2. Interpreter of Maladies by Jhumpa Lahiri This is a stunning collection. It was my first introduction to Lahiri’s writing and I was instantly taken in by the mood and style of these short stories. They were emotionally evocative and made you feel so much for these characters in a small space and to be able to accomplish that so effectively takes an incredible amount of talent. There’s a sense of melancholy as many of these characters look for a bigger world. Circumstances and choice have left them feeling boxed in by expectations or obstacles in their path and there’s a sense of emotional and sometimes physical isolation that runs through these stories that really resonates. The writing is beautiful and the collection as a whole is smartly chosen and flows together to create a cohesive whole. If literary short stories are something you’re even a little interested in, give this book a try.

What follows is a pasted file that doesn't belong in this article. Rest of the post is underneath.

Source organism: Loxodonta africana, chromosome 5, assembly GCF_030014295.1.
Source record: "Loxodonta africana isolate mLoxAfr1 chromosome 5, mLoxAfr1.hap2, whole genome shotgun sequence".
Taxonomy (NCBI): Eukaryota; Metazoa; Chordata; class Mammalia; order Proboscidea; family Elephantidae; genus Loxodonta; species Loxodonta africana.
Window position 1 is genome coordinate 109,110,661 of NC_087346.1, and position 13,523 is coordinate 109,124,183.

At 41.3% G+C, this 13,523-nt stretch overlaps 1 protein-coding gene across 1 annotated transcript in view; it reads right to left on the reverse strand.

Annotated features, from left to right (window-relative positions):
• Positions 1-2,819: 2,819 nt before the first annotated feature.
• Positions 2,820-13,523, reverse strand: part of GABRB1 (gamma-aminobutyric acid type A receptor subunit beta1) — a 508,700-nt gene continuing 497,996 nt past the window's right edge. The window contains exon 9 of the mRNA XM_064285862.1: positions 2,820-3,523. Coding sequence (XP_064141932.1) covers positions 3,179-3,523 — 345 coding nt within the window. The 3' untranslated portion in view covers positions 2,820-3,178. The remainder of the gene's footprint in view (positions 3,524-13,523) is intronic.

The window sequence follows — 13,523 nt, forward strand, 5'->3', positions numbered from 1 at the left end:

3. Like Water for Chocolate by Laura Esquivel Stories that center around food in some way are likely to work well for me but the particular way that this book blended the recipes with magical realism was perfect. Tita’s connection to food and the way she is able to (quite literally) pour her emotions into her cooking when they become too overwhelming to keep inside was the perfect vehicle to tell this story of her life and forbidden love. I was not actually a fan of Tita and Pedro’s love story and preferred her relationship with John but that didn’t stop me from enjoying the storytelling and the lives of Tita and the rest of her family. The fairytale-like feel combined with the beautiful writing made this something memorable and unique in my reading this year and I’m so glad I picked it up on a whim.